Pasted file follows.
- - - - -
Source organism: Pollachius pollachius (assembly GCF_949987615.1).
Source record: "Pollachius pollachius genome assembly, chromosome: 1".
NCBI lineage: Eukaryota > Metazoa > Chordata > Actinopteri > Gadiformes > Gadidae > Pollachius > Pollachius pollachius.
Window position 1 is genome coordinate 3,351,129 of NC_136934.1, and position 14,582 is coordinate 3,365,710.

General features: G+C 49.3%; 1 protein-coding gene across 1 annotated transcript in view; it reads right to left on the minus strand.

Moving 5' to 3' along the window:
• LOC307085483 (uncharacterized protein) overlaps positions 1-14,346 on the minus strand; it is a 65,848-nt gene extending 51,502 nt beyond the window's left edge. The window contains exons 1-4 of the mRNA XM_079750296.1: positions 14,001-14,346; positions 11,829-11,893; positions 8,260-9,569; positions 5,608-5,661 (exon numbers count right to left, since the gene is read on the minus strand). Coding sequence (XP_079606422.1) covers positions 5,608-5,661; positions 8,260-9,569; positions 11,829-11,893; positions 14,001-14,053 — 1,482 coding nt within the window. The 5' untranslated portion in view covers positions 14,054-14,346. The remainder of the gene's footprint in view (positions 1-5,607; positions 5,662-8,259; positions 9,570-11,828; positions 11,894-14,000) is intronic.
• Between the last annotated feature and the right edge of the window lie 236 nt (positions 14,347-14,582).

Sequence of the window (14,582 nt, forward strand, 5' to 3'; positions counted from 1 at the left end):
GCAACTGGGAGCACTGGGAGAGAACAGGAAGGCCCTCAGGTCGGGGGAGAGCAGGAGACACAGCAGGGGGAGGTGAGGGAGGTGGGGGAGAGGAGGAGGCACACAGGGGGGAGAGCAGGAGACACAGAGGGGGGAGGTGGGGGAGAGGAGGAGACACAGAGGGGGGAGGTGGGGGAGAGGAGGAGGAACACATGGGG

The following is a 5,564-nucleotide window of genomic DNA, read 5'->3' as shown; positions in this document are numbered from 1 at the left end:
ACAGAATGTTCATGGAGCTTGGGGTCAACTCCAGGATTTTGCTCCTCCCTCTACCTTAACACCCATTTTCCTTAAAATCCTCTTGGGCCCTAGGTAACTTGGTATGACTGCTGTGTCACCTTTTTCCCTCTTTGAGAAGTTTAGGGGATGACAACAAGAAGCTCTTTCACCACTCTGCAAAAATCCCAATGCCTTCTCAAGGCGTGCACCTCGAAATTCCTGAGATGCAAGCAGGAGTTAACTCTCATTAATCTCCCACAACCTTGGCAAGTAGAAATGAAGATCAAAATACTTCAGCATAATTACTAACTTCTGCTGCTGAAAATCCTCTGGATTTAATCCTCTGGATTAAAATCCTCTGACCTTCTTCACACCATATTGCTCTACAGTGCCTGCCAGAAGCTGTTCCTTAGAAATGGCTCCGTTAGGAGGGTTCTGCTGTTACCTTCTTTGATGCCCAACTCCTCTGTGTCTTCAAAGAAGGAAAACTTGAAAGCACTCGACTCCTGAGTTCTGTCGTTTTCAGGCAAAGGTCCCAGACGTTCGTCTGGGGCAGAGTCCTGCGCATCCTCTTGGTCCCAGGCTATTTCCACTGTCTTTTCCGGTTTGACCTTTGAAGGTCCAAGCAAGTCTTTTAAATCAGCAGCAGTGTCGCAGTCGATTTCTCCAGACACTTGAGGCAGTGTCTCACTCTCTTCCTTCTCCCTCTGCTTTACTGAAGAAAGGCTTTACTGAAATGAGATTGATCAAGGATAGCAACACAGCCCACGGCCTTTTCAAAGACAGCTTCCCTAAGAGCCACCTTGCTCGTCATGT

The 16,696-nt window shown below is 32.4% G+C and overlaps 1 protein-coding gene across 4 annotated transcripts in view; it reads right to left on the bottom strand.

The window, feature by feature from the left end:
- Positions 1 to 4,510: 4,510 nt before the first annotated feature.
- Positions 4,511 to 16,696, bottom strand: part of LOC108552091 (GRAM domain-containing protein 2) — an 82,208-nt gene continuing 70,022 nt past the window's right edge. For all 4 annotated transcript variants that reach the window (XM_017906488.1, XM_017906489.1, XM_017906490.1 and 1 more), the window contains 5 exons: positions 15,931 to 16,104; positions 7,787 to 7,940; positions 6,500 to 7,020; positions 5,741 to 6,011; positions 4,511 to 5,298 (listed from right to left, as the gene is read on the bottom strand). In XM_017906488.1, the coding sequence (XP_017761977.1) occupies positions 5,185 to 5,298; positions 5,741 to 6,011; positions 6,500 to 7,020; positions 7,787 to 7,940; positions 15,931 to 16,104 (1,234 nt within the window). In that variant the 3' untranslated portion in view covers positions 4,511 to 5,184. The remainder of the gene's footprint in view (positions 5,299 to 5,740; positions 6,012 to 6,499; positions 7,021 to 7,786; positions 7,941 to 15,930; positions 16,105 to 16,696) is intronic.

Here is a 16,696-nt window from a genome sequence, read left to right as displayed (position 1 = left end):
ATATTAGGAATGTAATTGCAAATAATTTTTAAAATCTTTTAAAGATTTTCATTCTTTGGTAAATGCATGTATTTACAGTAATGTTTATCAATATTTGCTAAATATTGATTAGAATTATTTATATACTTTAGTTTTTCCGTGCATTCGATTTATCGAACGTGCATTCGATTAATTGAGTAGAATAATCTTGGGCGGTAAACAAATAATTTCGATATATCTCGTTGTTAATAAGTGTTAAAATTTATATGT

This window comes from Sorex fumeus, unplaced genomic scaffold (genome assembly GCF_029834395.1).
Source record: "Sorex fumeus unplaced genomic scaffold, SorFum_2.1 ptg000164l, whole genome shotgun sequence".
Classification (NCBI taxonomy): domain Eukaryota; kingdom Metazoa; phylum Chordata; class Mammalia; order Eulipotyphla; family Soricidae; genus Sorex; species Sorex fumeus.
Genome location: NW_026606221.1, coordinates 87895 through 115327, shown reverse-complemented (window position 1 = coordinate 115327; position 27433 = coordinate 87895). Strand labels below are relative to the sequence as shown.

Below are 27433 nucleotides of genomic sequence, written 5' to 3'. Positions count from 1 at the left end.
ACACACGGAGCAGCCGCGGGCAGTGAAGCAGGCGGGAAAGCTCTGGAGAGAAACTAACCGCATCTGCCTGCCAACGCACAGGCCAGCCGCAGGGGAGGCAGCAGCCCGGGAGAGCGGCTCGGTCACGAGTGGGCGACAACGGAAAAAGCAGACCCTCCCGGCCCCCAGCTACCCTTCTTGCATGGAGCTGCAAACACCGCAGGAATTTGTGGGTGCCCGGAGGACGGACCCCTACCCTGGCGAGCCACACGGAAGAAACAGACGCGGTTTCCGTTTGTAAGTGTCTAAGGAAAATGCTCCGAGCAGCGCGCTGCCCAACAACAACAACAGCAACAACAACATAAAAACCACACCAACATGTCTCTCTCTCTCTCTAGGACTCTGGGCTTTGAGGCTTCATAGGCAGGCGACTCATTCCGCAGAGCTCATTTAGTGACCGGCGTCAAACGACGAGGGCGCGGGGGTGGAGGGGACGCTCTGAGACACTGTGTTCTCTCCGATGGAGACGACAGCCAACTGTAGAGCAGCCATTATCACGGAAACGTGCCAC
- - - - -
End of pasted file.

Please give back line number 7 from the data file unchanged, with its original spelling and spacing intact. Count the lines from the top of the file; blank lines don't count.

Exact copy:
• LOC307085483 (uncharacterized protein) overlaps positions 1-14,346 on the minus strand; it is a 65,848-nt gene extending 51,502 nt beyond the window's left edge. The window contains exons 1-4 of the mRNA XM_079750296.1: positions 14,001-14,346; positions 11,829-11,893; positions 8,260-9,569; positions 5,608-5,661 (exon numbers count right to left, since the gene is read on the minus strand). Coding sequence (XP_079606422.1) covers positions 5,608-5,661; positions 8,260-9,569; positions 11,829-11,893; positions 14,001-14,053 — 1,482 coding nt within the window. The 5' untranslated portion in view covers positions 14,054-14,346. The remainder of the gene's footprint in view (positions 1-5,607; positions 5,662-8,259; positions 9,570-11,828; positions 11,894-14,000) is intronic.